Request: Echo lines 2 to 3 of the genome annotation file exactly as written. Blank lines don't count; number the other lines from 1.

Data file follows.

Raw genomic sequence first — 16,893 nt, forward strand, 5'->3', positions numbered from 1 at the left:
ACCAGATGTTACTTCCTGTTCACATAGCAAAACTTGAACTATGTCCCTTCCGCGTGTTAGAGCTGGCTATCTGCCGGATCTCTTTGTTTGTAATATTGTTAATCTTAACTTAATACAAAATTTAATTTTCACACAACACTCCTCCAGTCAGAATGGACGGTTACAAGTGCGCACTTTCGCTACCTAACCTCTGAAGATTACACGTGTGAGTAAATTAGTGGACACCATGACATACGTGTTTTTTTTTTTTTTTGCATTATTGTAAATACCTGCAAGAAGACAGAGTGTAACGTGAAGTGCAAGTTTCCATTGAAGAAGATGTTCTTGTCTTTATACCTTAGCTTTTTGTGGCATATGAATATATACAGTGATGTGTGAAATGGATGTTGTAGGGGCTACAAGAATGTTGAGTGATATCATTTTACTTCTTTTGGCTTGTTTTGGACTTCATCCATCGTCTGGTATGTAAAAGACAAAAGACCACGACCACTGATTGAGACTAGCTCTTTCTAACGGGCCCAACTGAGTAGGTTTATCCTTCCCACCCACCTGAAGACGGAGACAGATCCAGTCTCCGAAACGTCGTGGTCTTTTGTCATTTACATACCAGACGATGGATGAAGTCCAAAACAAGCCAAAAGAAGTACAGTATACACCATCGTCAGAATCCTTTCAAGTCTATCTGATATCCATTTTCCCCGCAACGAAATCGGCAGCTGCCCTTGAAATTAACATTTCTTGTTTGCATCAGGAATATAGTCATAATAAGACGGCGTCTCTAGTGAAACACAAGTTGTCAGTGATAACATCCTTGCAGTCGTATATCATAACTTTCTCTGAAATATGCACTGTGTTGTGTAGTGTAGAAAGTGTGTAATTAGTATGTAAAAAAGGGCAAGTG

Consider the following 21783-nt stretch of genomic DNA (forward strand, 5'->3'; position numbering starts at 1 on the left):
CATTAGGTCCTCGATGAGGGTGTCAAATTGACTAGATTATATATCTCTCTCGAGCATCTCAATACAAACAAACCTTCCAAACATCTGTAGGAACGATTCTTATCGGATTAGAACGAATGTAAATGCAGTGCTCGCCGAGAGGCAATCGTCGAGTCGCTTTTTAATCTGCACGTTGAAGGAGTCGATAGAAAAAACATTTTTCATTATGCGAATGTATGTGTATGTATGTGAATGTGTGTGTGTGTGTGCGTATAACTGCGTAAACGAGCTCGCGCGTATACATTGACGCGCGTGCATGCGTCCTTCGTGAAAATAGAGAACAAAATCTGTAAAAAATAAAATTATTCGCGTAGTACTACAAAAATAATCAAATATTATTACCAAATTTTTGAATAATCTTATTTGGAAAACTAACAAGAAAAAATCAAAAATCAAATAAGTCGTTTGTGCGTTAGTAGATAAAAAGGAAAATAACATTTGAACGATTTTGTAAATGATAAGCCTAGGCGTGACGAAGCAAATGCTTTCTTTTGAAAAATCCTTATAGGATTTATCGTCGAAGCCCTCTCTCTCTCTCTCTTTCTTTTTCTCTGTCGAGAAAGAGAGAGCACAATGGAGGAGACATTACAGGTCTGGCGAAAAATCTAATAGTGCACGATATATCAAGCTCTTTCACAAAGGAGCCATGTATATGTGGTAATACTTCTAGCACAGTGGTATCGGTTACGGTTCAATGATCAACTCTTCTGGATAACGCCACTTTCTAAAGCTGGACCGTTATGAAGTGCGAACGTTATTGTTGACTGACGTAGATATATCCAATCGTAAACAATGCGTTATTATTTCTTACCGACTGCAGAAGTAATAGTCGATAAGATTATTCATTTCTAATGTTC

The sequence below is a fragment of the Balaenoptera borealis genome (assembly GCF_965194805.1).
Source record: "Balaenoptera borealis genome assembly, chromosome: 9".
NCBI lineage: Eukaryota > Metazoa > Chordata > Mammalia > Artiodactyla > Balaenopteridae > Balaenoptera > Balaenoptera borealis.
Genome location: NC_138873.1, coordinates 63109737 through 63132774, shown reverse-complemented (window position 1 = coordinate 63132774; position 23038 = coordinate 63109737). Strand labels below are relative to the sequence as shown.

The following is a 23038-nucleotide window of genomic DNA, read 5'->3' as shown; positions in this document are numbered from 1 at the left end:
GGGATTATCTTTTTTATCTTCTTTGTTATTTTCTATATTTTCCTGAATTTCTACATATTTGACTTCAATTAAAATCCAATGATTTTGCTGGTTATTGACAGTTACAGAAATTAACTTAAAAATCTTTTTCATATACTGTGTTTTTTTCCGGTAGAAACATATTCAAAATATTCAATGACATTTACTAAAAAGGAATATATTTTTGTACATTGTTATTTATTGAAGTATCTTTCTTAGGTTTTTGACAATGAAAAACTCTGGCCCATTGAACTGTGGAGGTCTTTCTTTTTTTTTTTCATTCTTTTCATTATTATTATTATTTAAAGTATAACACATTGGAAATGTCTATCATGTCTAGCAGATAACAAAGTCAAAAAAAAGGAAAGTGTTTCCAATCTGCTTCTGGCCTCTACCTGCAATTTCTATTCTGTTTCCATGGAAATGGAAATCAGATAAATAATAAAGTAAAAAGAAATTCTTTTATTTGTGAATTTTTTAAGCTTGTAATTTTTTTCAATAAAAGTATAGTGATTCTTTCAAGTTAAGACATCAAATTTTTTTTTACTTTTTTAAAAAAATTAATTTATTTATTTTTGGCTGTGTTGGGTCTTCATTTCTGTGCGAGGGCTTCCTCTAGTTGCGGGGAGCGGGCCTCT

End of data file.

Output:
ACCAGATGTTACTTCCTGTTCACATAGCAAAACTTGAACTATGTCCCTTCCGCGTGTTAGAGCTGGCTATCTGCCGGATCTCTTTGTTTGTAATATTGTTAATCTTAACTTAATACAAAATTTAATTTTCACACAACACTCCTCCAGTCAGAATGGACGGTTACAAGTGCGCACTTTCGCTACCTAACCTCTGAAGATTACACGTGTGAGTAAATTAGTGGACACCATGACATACGTGTTTTTTTTTTTTTTTGCATTATTGTAAATACCTGCAAGAAGACAGAGTGTAACGTGAAGTGCAAGTTTCCATTGAAGAAGATGTTCTTGTCTTTATACCTTAGCTTTTTGTGGCATATGAATATATACAGTGATGTGTGAAATGGATGTTGTAGGGGCTACAAGAATGTTGAGTGATATCATTTTACTTCTTTTGGCTTGTTTTGGACTTCATCCATCGTCTGGTATGTAAAAGACAAAAGACCACGACCACTGATTGAGACTAGCTCTTTCTAACGGGCCCAACTGAGTAGGTTTATCCTTCCCACCCACCTGAAGACGGAGACAGATCCAGTCTCCGAAACGTCGTGGTCTTTTGTCATTTACATACCAGACGATGGATGAAGTCCAAAACAAGCCAAAAGAAGTACAGTATACACCATCGTCAGAATCCTTTCAAGTCTATCTGATATCCATTTTCCCCGCAACGAAATCGGCAGCTGCCCTTGAAATTAACATTTCTTGTTTGCATCAGGAATATAGTCATAATAAGACGGCGTCTCTAGTGAAACACAAGTTGTCAGTGATAACATCCTTGCAGTCGTATATCATAACTTTCTCTGAAATATGCACTGTGTTGTGTAGTGTAGAAAGTGTGTAATTAGTATGTAAAAAAGGGCAAGTG

Consider the following 21783-nt stretch of genomic DNA (forward strand, 5'->3'; position numbering starts at 1 on the left):